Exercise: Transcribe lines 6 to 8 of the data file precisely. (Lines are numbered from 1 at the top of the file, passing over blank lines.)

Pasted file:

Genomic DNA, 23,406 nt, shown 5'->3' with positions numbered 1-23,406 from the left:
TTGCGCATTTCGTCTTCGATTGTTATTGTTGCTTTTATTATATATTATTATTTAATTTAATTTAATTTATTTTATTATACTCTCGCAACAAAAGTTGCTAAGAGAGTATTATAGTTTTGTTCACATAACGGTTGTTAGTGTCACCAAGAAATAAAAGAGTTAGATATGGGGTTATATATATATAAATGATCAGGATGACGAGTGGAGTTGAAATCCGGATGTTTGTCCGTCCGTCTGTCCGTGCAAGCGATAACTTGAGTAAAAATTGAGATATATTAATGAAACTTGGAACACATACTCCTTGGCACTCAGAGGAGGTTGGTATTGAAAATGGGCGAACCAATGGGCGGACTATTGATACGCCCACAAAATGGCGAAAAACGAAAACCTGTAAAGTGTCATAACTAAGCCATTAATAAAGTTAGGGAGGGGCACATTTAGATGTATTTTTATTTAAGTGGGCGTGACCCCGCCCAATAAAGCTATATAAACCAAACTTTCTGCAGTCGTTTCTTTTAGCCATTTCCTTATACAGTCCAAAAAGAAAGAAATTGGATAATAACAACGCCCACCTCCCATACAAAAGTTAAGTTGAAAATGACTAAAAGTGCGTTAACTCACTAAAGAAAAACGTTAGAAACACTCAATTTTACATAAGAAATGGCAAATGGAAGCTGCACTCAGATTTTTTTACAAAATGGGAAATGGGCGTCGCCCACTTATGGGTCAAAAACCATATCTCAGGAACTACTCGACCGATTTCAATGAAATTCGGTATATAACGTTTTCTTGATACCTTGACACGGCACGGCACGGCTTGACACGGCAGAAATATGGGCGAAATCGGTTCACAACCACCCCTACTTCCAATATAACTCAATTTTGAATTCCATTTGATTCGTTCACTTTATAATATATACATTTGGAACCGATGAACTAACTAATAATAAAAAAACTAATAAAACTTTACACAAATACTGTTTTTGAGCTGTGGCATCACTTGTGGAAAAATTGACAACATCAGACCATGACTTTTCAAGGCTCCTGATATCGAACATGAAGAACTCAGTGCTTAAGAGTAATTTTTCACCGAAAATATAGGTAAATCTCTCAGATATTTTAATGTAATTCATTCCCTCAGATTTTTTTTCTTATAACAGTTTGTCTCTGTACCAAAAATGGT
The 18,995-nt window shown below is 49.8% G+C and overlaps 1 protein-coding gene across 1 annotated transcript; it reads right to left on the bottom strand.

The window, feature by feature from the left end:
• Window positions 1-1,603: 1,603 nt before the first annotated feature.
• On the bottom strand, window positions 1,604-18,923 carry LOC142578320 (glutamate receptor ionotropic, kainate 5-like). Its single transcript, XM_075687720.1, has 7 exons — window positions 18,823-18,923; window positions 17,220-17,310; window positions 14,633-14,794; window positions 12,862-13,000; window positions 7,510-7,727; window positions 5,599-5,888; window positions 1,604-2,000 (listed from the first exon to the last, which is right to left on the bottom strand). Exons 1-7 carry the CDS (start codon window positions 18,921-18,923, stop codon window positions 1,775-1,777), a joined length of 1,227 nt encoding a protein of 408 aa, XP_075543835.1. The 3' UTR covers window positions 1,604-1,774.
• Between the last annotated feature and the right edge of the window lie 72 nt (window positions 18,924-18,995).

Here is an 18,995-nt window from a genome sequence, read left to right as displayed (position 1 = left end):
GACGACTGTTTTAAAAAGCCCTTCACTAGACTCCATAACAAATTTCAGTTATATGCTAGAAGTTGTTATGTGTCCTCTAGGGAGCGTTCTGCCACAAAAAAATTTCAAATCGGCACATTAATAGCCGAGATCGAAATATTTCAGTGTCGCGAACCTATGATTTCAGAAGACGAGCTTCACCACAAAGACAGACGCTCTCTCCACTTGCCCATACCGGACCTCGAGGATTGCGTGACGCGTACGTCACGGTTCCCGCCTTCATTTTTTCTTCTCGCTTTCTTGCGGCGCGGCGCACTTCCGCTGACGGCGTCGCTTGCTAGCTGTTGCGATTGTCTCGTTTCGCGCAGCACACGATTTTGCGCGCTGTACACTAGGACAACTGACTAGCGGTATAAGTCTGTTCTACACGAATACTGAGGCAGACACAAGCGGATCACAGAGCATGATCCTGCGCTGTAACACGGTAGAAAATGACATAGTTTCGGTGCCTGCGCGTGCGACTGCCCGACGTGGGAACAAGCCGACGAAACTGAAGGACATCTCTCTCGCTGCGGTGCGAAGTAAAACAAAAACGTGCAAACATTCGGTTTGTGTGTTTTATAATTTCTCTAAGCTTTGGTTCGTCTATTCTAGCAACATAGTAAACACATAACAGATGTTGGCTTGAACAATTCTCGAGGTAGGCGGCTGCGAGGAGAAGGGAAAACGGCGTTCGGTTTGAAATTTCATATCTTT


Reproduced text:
• On the bottom strand, window positions 1,604-18,923 carry LOC142578320 (glutamate receptor ionotropic, kainate 5-like). Its single transcript, XM_075687720.1, has 7 exons — window positions 18,823-18,923; window positions 17,220-17,310; window positions 14,633-14,794; window positions 12,862-13,000; window positions 7,510-7,727; window positions 5,599-5,888; window positions 1,604-2,000 (listed from the first exon to the last, which is right to left on the bottom strand). Exons 1-7 carry the CDS (start codon window positions 18,921-18,923, stop codon window positions 1,775-1,777), a joined length of 1,227 nt encoding a protein of 408 aa, XP_075543835.1. The 3' UTR covers window positions 1,604-1,774.
• Between the last annotated feature and the right edge of the window lie 72 nt (window positions 18,924-18,995).

Here is an 18,995-nt window from a genome sequence, read left to right as displayed (position 1 = left end):